23 December 2016
- From the sectionEurope
The hijacking of a Libyan plane has ended peacefully after the men who seized control surrendered in Malta.
The domestic flight with 118 people on board was hijacked after taking off from Sabha, bound for the Libyan capital Tripoli.
Instead, the Afriqiyah Airways Airbus A320 was diverted to Malta International Airport.
It appears the two hijackers are supporters of Libya’s late deposed leader, Muammar Gaddafi.
Pictures of them kneeling on the tarmac with their hands up appear to show the moment they were arrested by the Maltese authorities.
All the passengers – including one infant – and a number of the crew had already been released.
Maltese Prime Minister Joseph Muscat initially said that the men had been armed with pistols and a grenade – but later tweeted that the weapons appeared to be replicas.
Mr Muscat said neither of the men, believed to be of Libyan nationality, had made any demands.
He told a press conference: “The two hijackers have been detained in custody and interrogations are ongoing. The rest of the crew and passengers are also being questioned to ascertain events.
“Once this interrogation process is completed over the next few hours arrangements will be made to send the passengers and the crew members back to Libya with another Afriqiyah aircraft.”
Shortly before the incident drew to an end, one man emerged from the plane briefly and stood on the plane steps waving a green, Gaddafi-era flag – adding support to earlier suggestions they were loyalists to the former leader, killed in 2011.
Taher Siala, the foreign minister of Libya’s internationally backed Government of National Accord, said the hijackers wanted to set up a pro-Gaddafi political party.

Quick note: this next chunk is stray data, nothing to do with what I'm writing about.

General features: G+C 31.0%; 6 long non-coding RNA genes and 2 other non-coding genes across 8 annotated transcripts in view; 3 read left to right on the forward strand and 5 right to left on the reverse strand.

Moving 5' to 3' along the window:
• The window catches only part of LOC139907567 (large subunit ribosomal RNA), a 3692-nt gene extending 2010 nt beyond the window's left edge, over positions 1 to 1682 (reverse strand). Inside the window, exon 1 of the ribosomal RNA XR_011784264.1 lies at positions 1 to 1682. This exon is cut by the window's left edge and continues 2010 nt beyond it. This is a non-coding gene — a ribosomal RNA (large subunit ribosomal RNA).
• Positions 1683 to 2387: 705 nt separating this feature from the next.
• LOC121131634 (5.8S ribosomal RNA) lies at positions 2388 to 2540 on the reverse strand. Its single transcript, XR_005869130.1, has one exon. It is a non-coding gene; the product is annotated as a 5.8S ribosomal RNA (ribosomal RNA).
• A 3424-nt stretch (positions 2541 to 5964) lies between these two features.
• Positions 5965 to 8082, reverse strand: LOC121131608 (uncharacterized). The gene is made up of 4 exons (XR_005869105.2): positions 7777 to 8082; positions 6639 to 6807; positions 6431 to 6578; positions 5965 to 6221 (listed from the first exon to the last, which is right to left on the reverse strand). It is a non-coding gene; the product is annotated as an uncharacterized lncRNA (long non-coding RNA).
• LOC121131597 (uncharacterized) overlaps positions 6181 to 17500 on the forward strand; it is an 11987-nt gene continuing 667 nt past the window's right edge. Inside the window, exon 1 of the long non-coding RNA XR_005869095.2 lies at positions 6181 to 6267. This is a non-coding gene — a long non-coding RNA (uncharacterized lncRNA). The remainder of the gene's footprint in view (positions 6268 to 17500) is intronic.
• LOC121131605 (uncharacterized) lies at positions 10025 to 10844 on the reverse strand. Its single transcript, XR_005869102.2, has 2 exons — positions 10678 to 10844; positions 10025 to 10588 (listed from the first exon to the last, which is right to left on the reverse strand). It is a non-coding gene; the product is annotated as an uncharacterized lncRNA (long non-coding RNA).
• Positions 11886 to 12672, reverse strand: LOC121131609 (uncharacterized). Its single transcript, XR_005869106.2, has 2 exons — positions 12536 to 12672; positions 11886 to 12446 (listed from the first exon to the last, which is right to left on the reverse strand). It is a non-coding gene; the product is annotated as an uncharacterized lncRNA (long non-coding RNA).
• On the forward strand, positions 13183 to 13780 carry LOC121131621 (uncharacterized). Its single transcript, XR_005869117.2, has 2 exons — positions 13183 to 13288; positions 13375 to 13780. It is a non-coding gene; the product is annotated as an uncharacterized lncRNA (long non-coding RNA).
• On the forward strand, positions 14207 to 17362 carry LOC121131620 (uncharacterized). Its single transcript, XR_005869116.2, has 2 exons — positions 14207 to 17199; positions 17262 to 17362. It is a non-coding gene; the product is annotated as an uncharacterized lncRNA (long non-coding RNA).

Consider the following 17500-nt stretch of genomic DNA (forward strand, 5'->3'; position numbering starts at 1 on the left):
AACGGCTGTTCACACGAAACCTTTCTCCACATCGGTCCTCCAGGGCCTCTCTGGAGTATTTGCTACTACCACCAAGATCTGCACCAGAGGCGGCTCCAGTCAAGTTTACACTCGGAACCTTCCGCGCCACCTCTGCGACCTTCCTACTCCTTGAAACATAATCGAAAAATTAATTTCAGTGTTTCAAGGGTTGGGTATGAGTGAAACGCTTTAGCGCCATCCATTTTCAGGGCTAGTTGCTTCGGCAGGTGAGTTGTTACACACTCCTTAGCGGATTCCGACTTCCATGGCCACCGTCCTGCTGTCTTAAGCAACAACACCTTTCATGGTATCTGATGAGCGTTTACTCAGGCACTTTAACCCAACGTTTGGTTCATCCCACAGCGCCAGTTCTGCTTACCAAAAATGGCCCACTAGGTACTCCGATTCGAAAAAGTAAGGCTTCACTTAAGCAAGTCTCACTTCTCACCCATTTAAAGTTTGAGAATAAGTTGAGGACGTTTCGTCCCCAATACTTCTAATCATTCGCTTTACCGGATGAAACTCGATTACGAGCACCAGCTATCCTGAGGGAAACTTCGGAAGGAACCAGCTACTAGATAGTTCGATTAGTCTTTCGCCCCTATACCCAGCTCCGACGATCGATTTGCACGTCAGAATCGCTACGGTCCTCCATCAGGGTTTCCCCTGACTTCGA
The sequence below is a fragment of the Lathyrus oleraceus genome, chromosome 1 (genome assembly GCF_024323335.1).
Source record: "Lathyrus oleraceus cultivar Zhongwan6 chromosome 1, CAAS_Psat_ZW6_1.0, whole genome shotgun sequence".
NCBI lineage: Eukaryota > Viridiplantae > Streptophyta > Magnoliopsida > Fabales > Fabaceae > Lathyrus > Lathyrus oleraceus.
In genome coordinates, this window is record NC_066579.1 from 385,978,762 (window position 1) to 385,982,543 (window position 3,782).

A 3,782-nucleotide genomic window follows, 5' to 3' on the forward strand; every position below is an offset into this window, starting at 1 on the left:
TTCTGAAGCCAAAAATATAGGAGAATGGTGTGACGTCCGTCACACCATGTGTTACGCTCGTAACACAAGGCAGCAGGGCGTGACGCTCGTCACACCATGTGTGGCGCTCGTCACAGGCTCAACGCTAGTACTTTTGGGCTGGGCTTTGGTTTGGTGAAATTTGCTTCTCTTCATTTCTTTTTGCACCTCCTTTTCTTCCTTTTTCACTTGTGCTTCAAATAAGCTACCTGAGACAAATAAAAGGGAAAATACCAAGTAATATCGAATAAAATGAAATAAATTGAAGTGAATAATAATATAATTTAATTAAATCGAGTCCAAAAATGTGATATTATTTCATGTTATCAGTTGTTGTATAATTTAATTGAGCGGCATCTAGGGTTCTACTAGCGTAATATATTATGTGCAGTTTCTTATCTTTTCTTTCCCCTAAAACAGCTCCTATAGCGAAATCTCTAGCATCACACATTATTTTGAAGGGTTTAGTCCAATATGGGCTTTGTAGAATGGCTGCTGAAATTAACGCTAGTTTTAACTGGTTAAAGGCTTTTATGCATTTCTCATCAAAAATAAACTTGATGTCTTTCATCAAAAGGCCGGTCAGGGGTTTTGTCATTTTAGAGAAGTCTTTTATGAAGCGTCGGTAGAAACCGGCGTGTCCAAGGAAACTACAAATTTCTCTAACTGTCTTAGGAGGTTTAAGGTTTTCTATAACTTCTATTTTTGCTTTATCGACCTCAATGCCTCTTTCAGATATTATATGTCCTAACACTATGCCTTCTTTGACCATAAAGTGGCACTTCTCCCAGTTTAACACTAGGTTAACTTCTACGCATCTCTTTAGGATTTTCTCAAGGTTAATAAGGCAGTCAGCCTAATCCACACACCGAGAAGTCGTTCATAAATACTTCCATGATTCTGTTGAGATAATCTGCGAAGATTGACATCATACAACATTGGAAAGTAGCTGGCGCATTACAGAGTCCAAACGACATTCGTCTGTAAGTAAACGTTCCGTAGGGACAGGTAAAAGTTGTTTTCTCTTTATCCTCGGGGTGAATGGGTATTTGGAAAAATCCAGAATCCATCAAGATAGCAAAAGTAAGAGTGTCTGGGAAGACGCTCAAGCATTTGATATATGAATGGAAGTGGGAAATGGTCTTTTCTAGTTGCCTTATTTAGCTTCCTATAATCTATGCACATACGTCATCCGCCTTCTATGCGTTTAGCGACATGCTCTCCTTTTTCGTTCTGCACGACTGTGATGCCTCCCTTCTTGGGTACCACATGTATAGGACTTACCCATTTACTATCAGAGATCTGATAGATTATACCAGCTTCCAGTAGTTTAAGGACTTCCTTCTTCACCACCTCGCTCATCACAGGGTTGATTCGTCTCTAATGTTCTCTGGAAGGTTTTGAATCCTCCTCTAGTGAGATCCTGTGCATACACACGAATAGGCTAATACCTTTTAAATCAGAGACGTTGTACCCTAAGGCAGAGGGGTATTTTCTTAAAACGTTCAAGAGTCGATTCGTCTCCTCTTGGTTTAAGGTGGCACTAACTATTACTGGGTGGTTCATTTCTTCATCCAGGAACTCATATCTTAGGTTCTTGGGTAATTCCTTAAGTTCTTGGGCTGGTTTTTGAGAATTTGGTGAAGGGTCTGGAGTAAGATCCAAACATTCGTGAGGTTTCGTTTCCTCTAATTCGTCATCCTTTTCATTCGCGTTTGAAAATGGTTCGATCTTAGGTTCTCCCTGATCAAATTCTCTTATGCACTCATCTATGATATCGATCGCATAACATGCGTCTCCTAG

Airport security in Libya: Rana Jawad, BBC North Africa correspondent, Tunis
Airport security in Libya is as lax and chaotic as the country’s’ politics. Various armed groups who do not have any particular allegiance to any Libyan administration control them all.
Over the years there have been several incidents that passengers have become accustomed to, which often go unreported. This includes planes being delayed because rival armed groups drive up the runway, or even temporarily board them if they have a particular demand or a personal axe to grind.
The capital’s main airport was burned down during the 2014 rival militia clashes to control it.
Libyans already have trouble flying out of their own country, and cannot travel direct to any European country. European airspace has been closed to all flights from Libya for over two years. The latest incident will undoubtedly dash any hopes that a change in that reality will take place any time soon.
One of the hijackers told a Libyan television station: “We took this measure to declare and promote our new party.”
Initial information had suggested the hijackers were trying to claim political asylum in Malta, the mayor of Sabha, Colonel Hamed al-Khayali, told the BBC.
The incident began after the plane took off from Sabha at 11:10 local time (08:10 GMT), landing in Malta two hours and 20 minutes later.
Mr Muscat said the passenger list included 82 men, 28 women and one baby.
Col Khayali said security at Tmenhant was poor, with a distance of 5km (3.1 miles) travel between the airport building and planes.
“That is an open space and it is possible that along that route something was smuggled on board,” he said.
Malta International Airport was closed and all flights were diverted while the incident was on-going.
Libya has been in a state of chaos since the 2011 overthrow of Gaddafi, who had ruled the country since 1969.
His removal left warring militias battling for control of different parts of the country, with so-called Islamic State (IS) taking control of areas.
Forces loyal to a national unity government, backed by the UN, recently took control of the coastal city of Sirte, which had been a bastion for IS since June 2015.